Health is a central element of well-being and happiness. Good health enables a long and
productive life. Good health is essential to the fulfillment not only of the aspirations of
individuals and their relatives but also the aspirations of society as a whole.
The improvement of human health has a direct impact on many dimensions of life, not the least of which is life expectancy. As reported in World Health Statistics 2014, based on global averages, a girl who was born in 2012 can expect to live to around 73 years of age, and a boy to the age of 68. This is six years longer than the average global life expectancy for a child born in 1990.
Given recent research and evidence as to the sources of good health, we know that it is much more than a question of the provision of health services. It is also the consequence of many other influences: age, sex, and factors of heredity; individual lifestyle factors; social and community influences; the environment, etc. In other words, “social health determinants,” as a World Health Organization (WHO) report in 2009 has documented in detail. In this sense, at the level of public policy, as the 8th Global Conference on Health Promotion in 2013 in Finland has shown, health has to feature in all policies (HiAP).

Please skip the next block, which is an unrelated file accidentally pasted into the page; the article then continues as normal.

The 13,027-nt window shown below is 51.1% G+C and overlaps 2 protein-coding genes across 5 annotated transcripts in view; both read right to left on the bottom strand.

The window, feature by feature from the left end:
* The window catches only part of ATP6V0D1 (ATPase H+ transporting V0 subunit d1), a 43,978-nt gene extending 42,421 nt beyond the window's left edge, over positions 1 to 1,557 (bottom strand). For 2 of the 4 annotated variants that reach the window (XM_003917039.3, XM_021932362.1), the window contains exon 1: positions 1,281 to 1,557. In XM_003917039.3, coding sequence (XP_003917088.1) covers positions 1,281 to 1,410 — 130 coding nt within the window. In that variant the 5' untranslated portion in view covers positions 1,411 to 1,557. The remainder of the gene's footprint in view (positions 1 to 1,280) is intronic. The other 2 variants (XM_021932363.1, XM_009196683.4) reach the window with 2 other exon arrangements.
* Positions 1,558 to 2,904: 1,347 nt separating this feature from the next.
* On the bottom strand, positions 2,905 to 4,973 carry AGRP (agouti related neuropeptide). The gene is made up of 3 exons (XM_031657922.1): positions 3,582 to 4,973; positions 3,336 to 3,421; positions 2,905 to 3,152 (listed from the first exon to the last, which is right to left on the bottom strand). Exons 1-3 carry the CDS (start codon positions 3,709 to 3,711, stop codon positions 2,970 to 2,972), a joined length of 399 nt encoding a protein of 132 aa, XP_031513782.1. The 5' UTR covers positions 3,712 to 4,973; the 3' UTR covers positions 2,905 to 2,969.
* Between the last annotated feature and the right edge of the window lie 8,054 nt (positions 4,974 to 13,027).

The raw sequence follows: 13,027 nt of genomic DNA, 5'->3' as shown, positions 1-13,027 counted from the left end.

Health is also closely linked with the question of equality, as Wilkinson and Pickett clearly demonstrated in their remarkable book, The Spirit Level: Why Equality is Better for Everyone (2009).
The book argues with scientific evidence that there are “pernicious effects that inequality has on societies: eroding trust, increasing anxiety and illness, (and) encouraging excessive consumption.” Nevertheless, we must not underestimate the impact of the health system on individual and collective health. If the health facility, the clinic for instance, is located too far away from home or work, it could discourage people from accessing services on a regular basis and aggravate their health problems. The same might happen if (as occurs in many low-income countries) people living on less than $1 a day have to pay for medical services out-of-pocket or on a “cash-and-carry” basis. They would rather avoid medical consultation than bear with its financial impact.
Read more at fundacionespriu.coop